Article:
Mangrove conservation in Maharashtra gets a fillip, NGO sets aside Rs19.2cr for projects
Major projects include setting up of marine rescue centres and mangrove parks in statemumbai Updated: Apr 08, 2018 00:21 IST
The Mangrove and Marine Biodiversity Conservation Foundation of Maharashtra, an autonomous society that assists the state government in coastal marine conservation, has set aside a budget of Rs19.2 crore for 2018-19.
Some of the major projects planned for the financial year include setting up turtle and marine rescue centres along Juhu beach in Mumbai, Alibaug in Raigad and Dahanu at a cost of Rs55 lakh, with construction expected to be completed within a year and setting up mangrove parks in Dahisar and Gorai at a cost of Rs50 lakh.
The mangrove ecosystem is found along water bodies such as the sea, creeks, estuaries, bays, and lagoons. They are commonly found in inter-tidal areas – areas between the high and low tide, and provide breeding areas for aquatic animals and are vital to sustain coastal fishing areas. In Maharashtra, mangroves are found along 304 sq km of the coastline, covering 53 creeks and seashores.
“The wide range of activities proposed to be carried out by the foundation will give a boost to mangrove and marine biodiversity conservation in the state,” said N Vasudevan, executive director of the foundation and additional principal chief conservator of forest, state mangrove cell, adding that during a meeting on March 16, the projects were shortlisted, and the budget was sanctioned earlier this week . “There are programmes for mangrove protection and regeneration, coastal livelihood and ecotourism activities, and pioneering initiatives for endangered marine species.”
Restoration of degraded mangrove areas in Palghar, Thane, Alibaug, Roha and other areas in the Mumbai Metropolitan Region (MMR) will be carried out at a total cost of Rs3.2 crore as a part of the budget, said officials. “This will include carrying out mangrove plantations at these sites and also removing blockages to facilitate better tidal water flow,” said Vasudevan.
Three major projects at a cost of Rs1 crore have been planned as interventions with the fisheries department for mangrove and marine protection. The first project costing Rs25 lakh includes the introduction of square mesh nets across all coastal districts to control overfishing. “Based on the success witnessed at Sindhudurg, where square mesh nets were introduced as opposed to traditional diamond-shaped nets (size 20-25mm) that pick up large quantities of juvenile fish, including protected and endangered species, helped sensitise the fishing community about sustainability in their sector. We wish to replicate the same in other districts,” said Vasudevan.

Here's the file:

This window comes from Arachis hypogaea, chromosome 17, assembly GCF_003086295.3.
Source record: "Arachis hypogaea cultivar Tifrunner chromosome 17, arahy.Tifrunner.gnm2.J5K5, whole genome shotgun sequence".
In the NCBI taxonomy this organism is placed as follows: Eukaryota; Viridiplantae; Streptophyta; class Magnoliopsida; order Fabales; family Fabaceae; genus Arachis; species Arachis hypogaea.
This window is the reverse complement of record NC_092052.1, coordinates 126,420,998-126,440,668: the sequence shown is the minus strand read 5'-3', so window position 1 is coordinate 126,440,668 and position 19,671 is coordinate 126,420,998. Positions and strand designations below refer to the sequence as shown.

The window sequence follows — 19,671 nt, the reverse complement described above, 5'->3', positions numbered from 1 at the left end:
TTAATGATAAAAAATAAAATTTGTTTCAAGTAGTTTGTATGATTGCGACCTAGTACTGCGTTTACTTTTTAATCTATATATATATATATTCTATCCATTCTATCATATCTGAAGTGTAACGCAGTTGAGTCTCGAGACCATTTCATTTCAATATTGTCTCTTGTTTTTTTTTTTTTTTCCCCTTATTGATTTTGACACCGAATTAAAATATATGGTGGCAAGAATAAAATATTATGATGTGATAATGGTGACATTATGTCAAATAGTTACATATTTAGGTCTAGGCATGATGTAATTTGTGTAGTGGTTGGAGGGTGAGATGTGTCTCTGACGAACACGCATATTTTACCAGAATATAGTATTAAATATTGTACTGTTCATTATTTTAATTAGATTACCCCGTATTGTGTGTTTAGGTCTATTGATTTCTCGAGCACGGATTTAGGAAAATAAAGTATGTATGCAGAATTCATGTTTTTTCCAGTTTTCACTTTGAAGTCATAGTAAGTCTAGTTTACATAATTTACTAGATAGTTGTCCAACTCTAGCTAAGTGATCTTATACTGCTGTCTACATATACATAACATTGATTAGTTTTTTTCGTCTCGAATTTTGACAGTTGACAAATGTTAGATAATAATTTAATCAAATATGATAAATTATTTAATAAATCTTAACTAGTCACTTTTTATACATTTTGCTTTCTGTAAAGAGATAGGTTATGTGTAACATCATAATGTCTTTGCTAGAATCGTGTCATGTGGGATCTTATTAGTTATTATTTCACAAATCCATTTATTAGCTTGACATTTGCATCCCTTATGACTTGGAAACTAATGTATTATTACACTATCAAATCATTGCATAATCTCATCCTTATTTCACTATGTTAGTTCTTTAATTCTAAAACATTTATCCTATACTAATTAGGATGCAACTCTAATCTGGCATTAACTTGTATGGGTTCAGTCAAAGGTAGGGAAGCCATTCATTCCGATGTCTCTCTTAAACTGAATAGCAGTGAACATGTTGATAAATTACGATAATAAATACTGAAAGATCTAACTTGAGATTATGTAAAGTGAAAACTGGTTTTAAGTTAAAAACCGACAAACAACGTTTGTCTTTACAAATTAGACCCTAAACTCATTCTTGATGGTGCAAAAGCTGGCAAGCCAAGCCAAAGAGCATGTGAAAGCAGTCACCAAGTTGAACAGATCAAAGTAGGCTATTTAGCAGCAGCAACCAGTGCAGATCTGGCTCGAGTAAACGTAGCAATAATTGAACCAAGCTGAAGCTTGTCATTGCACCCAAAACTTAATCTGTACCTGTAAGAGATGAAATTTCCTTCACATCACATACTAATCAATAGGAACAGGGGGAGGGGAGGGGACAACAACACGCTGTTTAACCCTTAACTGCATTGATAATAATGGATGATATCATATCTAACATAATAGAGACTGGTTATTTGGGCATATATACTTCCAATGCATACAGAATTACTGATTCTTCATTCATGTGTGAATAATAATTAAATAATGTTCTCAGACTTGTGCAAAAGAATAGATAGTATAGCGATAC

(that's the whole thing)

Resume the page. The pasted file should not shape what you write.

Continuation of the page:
The other two projects with the fisheries includes joint patrolling by the forest department and fisheries for protection of marine species at Rs50 lakh, and fishermen that free protected marine mammals and fish from their nets, will be entitled to a compensation of up to Rs25,000 (with total project cost at Rs25 lakh). “As a part of the patrolling initiative, it will ensure better enforcement and protection of marine species through the Maharashtra Marine Fishing Regulation Act, 1981, and Wildlife Protection Act, 1972 through both initiatives,” said Vasudevan.
For the protection of mangrove trees and assistance for marine mammal or turtle rescue operations, security personnel will be hired from the Maharashtra State Security Corporation for the entire state at a cost of Rs3.5 crore. HT had reported earlier this year that 108 security personnel, of which 12 armed with pellet guns, were deployed in teams for city-wide surveillance of mangrove forests under maximum threat.
WHAT IS THE MANGROVE FOUNDATION
The Mangrove and Marine Biodiversity Conservation Foundation is a non-governmental organisation, under the state government, which was set up in 2012 with the mandate to promote coastal marine biodiversity conservation through resource mobilisation from government, semi-government, non-government and corporate source, with Rs. 140.75 crore in its corpus.
OTHER BUDGETARY ALLOCATIONS IN 2018-19
Other sanctions include providing funds for coastal marine biodiversity research projects at a total cost of Rs. 1.5 crore with institutes such as the Institute of Wood Science and Technology, Bengaluru, studying integrated pest management strategies for mangrove trees and wood anatomical studies. The Indian Institute of Space Science and Technology, Thiruvananthapuram, Kerala, has been roped in for monitoring the health of mangroves of Maharashtra using real-time satellite imagery.
Setting up cage culture activities across various coastal districts of Maharashtra with an allocation of Rs. 1.82 crore and developing a hatchery for fish species such seabass with the help of Central Institute of Brackishwater Aquaculture (CIBA) Chennai at Rs. 3.2 crore.
Through the ‘Small Grants Programme’, the foundation aims to strengthen scientific data on the coastal and marine biodiversity of Maharashtra and provide PhD or post-masters programme researchers with an opportunity to work on their dream projects with expenditure amounting to Rs. 25 lakh. “The newly introduced small grants programme will be a shot in the arm for young researchers. Initially, we will be providing five grants of Rs. 2 lakh each to researchers based on applications received by us. Depending on the feasibility of executing such projects, we will be scaling the grants next year as well,” said Vasudevan.